When the world gets closer.

We help you see farther.

Sign up to our expressly international daily newsletter.

Already a subscriber? Log in .

You've reached your limit of one free article.

Get unlimited access to Worldcrunch

You can cancel anytime .


Exclusive International news coverage

Ad-free experience NEW

Weekly digital Magazine NEW

9 daily & weekly Newsletters

Access to Worldcrunch archives

Free trial

30-days free access, then $2.90
per month.

Annual Access BEST VALUE

$19.90 per year, save $14.90 compared to monthly billing.save $14.90.

Subscribe to Worldcrunch

In Egypt, A Flourishing Culture Of Tattoos Tests Taboos

In Egypt, A Flourishing Culture Of Tattoos Tests Taboos

CAIRO — "Everyone wants a tattoo now in Egypt," says 23-year-old Kareem Shaheen as he sits on his bed sketching the outline of a flash of lightning.

Shaheen started to tattoo less than a year ago under the name "Monkey Tattoo," and hopes to open the first street tattoo studio in Cairo.

"People relate getting a tattoo to freedom," he says, "It's something just for you."

Orne Gil arrived in Egypt in 2012 and has spent the last four years creating Nowhereland Tattoo Studio in Zamalek, contributing to a growing tattoo subculture in a country where this form of body art is taboo for some.

The practice has evolved, as is evident in the design choices Gil's clients make. When she first started working in the country, she used to receive requests for small, simple tattoos — often a copy of a tattoo similar to that of someone famous — but now, she says, things are changing and people are more creative.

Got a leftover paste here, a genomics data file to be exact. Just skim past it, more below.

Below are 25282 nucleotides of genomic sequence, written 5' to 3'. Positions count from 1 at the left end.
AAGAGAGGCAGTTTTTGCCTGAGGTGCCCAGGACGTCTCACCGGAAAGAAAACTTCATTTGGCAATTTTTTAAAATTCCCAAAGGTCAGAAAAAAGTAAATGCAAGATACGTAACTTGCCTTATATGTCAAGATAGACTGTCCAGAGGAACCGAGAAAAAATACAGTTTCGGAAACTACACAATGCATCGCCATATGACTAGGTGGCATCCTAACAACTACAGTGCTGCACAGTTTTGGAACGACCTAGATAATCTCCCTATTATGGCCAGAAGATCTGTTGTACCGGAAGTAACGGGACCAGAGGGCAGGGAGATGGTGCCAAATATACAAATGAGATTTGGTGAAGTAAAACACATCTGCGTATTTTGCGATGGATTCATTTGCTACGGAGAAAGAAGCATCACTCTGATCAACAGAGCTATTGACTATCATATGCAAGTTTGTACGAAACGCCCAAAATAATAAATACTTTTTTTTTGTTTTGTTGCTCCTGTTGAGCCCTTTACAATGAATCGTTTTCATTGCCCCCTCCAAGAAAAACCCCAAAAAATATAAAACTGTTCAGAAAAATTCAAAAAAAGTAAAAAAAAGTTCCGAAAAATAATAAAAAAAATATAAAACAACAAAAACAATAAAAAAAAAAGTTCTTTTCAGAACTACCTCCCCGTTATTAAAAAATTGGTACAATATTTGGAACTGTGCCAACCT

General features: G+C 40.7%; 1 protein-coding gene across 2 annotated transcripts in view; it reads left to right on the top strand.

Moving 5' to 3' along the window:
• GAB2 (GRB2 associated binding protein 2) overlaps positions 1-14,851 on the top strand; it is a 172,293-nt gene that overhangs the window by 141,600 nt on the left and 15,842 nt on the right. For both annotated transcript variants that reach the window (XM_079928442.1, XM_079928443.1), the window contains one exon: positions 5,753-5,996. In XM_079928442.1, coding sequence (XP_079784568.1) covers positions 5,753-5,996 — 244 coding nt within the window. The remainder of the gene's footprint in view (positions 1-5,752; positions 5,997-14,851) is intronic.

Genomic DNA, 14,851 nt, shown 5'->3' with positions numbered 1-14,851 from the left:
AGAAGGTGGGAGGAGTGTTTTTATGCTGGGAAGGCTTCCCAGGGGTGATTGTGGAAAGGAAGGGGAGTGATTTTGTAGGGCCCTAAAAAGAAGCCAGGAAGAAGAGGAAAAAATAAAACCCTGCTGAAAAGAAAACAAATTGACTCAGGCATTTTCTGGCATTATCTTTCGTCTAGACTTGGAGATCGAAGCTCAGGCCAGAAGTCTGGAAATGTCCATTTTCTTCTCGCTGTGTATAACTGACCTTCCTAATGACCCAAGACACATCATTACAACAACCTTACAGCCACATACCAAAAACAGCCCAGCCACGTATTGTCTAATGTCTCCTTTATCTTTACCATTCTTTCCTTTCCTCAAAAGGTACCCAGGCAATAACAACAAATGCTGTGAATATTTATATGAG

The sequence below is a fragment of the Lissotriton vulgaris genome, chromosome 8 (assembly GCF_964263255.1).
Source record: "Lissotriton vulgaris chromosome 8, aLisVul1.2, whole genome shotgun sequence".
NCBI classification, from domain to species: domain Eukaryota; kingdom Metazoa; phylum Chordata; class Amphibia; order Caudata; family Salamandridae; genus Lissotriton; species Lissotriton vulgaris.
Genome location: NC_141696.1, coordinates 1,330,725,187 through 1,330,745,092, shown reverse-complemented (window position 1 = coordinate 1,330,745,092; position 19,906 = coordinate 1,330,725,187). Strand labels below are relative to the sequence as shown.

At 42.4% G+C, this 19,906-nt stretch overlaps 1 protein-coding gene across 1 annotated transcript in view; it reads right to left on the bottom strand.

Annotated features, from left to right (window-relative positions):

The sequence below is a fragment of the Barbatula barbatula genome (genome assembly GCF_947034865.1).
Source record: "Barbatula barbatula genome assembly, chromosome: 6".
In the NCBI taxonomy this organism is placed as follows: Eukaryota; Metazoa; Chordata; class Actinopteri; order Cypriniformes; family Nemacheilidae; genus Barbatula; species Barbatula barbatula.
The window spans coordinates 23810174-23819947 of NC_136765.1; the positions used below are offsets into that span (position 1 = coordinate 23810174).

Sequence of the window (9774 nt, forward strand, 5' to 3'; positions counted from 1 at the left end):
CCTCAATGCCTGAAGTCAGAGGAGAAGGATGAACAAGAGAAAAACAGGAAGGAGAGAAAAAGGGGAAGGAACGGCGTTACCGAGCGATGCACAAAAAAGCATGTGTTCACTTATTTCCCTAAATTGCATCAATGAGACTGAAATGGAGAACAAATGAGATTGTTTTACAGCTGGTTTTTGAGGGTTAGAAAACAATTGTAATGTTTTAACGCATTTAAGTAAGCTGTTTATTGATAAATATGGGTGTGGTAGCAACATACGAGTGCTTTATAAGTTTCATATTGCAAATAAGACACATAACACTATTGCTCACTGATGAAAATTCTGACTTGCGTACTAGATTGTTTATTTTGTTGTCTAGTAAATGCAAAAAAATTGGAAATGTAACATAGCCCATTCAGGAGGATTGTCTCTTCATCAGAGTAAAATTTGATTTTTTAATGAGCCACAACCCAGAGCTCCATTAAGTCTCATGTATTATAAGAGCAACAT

"People often come to their appointments either with a bad design, or with no ideas at all," says Shaheen, the former manager of Nowhereland.

"After talking to them and showing them books, pictures and ideas, they often choose differently," he says, adding that up until four years ago this kind of tattoo art was relatively unknown.

A type of tattooing has been widely used in the Christian Coptic community for years. The small black cross many Copts wear on their wrists is an indelible mark of their faith, an identifying symbol in a nation where they are a minority. With time, this Coptic tattoo tradition is also evolving, with many young people opting for bolder, less traditional designs.

Sherif, a 35-year-old lighting designer, just got his first tattoo. "People often stare at me in the streets," he says. "But lots of things are changing, from girls driving motorbikes or sitting in cafés smoking shisha, to the way we dress.""

"One day I was in the metro and a man grabbed my arm, twisting it strongly to check if my tattoo was real or not," says Shaheen. "I would like to have piercings and more tattoos, but I don't know if I can handle the behaviour of people in the streets."

Gil started a tattoo convention in Cairo in 2014, bringing together a number of Egyptian tattoo artists on a small scale. A year later, she organized the Cairo International Tattoo Convention, held over two days in November and involving 18 tattoo artists from Chile, Spain, Turkey, Russia and Egypt.

Many places refused to hold the convention and people had little idea of what it would entail, she says, explaining that some attendees either wanted temporary tattoos or expected free body art as part of their entrance fee. One of her biggest concerns was security, she says, fearing police would shut down the event.